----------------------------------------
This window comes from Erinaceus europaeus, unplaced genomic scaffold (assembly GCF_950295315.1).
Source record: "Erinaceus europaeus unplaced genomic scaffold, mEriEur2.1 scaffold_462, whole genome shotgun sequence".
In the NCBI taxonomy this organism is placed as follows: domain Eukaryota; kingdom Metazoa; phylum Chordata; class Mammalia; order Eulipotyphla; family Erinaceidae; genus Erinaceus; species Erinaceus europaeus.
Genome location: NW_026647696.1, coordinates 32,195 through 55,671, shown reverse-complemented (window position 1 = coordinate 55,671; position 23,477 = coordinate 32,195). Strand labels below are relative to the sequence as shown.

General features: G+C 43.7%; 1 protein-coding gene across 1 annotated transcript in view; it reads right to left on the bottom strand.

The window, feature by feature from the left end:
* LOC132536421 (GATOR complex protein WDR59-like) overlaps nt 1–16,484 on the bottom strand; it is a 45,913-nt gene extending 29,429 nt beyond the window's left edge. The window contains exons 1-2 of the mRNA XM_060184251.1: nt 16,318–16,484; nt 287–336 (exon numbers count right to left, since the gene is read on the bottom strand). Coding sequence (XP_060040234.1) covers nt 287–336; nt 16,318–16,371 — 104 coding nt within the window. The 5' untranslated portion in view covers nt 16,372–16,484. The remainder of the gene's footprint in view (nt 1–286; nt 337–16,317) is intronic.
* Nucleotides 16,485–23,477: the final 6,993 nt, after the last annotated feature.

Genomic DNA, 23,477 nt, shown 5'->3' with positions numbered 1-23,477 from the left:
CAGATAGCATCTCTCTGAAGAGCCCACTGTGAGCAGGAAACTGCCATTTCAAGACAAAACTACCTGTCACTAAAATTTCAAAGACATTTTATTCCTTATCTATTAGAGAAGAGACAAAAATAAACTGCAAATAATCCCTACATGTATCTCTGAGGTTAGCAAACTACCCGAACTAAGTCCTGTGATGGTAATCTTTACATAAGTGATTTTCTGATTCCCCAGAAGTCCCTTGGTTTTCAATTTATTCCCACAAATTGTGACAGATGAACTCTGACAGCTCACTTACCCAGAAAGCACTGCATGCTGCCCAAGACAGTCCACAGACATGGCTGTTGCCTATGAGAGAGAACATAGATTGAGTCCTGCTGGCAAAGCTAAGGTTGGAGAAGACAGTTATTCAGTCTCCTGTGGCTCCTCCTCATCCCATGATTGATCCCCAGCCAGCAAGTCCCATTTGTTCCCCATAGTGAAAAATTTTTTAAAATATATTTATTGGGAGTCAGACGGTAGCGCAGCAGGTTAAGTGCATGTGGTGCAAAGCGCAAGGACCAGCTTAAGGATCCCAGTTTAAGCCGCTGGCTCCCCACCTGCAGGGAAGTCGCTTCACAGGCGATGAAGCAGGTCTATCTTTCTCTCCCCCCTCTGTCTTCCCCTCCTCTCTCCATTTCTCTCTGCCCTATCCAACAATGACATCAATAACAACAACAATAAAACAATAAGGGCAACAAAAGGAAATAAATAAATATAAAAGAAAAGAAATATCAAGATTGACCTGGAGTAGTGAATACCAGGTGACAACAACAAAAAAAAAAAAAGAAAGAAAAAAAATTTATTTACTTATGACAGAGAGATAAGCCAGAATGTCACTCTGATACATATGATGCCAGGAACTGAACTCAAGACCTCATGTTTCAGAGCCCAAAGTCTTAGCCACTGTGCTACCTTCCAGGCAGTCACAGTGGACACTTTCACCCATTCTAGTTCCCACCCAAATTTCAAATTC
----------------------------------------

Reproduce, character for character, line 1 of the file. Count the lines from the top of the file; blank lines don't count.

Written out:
This window comes from Erinaceus europaeus, unplaced genomic scaffold (assembly GCF_950295315.1).